Wilmington Metal Buildings
from the N. Carolina Steel Building Experts
Why Choose Us For Your
Wilmington Building Project
Buck Steel EXPERIENCE
We have decades of building experience from simple backyard shops to complex commercial projects which helps to ensure your project goes smoothly and stays on budget. Our extensive building experience in the Tar Heal State and our understanding of New Hanover County Building Codes and their impact on your project is unmatched.
Buck Steel INTEGRITY
We are not a high pressure telemarketing metal building broker; we are construction industry professionals and dedicated to serving our customers and to the success of their building projects.
We understand that price matters. Our knowledge of steel building and thousands of completed projects allows us to value-engineer your project to save money.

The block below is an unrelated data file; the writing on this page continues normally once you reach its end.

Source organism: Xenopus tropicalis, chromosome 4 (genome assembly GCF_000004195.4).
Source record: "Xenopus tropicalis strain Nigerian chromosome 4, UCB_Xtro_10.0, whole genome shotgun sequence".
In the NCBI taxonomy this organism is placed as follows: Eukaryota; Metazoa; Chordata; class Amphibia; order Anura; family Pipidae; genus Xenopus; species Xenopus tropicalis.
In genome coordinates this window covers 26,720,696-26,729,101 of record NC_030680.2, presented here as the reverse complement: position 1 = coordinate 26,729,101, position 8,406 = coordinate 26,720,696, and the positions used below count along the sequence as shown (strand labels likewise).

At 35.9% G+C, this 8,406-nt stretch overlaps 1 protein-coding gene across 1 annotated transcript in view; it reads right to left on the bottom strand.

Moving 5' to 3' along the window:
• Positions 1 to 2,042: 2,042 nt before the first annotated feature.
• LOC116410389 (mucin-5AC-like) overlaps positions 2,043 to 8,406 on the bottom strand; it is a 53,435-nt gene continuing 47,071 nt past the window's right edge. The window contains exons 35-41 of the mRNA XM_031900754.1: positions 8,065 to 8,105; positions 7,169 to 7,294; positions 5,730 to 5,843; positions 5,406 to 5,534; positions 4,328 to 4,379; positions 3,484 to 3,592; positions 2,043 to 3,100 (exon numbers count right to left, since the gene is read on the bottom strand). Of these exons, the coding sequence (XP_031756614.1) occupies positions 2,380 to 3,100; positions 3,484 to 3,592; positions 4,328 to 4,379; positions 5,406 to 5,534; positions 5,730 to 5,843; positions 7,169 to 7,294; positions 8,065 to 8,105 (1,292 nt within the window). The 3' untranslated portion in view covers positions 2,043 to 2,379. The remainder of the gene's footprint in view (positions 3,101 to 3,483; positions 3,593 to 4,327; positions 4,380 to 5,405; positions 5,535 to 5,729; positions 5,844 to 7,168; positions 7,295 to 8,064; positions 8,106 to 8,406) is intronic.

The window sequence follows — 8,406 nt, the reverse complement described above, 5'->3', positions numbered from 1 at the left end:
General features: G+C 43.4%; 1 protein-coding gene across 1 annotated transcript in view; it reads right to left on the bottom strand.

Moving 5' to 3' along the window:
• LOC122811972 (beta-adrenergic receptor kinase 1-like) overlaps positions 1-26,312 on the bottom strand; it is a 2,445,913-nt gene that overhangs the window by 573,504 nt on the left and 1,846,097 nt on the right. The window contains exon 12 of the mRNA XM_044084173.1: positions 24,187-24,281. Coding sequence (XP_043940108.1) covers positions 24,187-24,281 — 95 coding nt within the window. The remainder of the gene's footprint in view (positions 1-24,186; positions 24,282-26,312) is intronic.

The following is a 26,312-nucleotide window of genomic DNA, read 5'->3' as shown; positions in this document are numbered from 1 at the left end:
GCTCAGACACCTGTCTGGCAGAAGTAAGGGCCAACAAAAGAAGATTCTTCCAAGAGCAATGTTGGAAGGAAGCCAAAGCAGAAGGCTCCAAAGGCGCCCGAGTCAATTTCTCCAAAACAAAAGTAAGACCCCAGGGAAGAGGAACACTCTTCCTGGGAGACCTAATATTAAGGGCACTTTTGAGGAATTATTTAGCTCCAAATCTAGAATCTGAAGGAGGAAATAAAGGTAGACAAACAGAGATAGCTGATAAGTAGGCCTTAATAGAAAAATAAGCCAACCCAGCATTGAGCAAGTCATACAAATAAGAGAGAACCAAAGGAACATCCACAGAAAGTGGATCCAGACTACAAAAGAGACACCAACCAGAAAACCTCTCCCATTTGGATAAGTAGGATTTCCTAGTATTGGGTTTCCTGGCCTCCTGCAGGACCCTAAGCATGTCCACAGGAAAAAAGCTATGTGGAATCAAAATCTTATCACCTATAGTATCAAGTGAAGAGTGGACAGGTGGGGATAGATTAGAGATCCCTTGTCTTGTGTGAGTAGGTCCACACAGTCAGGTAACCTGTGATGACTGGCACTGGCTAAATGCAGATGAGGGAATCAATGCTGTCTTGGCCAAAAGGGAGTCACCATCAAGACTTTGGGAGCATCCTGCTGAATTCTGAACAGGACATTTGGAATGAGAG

Have Building Questions?
We Have Answers!
CALL US and we'll explain the Wilmington NC building process 'from quote to completion', provide you with realistic budgeting numbers for materials, concrete and erecting, and share with you realistic timeframes for engineering, fabrication, and erecting of your project.
A City with Four Names
Originally referred to as New town, New London, and New Carthage, it was eventually named Wilmington after Spencer Compton (the first Earl of Wilmington) in 1740.
During the Civil War, the port of Wilmington was the location of an important base for the Confederate blockade runners who sought to circumvent the blockade mounted by Union forces to starve the city of goods received from the South. Fort Fisher fell to Union forces during the largest navel bombardment of the 19th century, and soon thereafter, the city fell to the Union Army in the Battle of Wilmington in 1865.
After the Civil War, Wilmington was the largest city in the state and an economic powerhouse. Like many cities in the south, reconstruction was a difficult period for the city, marred with violence and racial tension. The Wilmington Insurrection of 1898 ended with near 100 black residents killed and over 2,000 professional and middle-class blacks leaving the city.
WWII saw the port city turn it's focus to shipbuilding, and near 250 ships were built there to support the allied war effort. The city also housed a small number of German prisoners of war.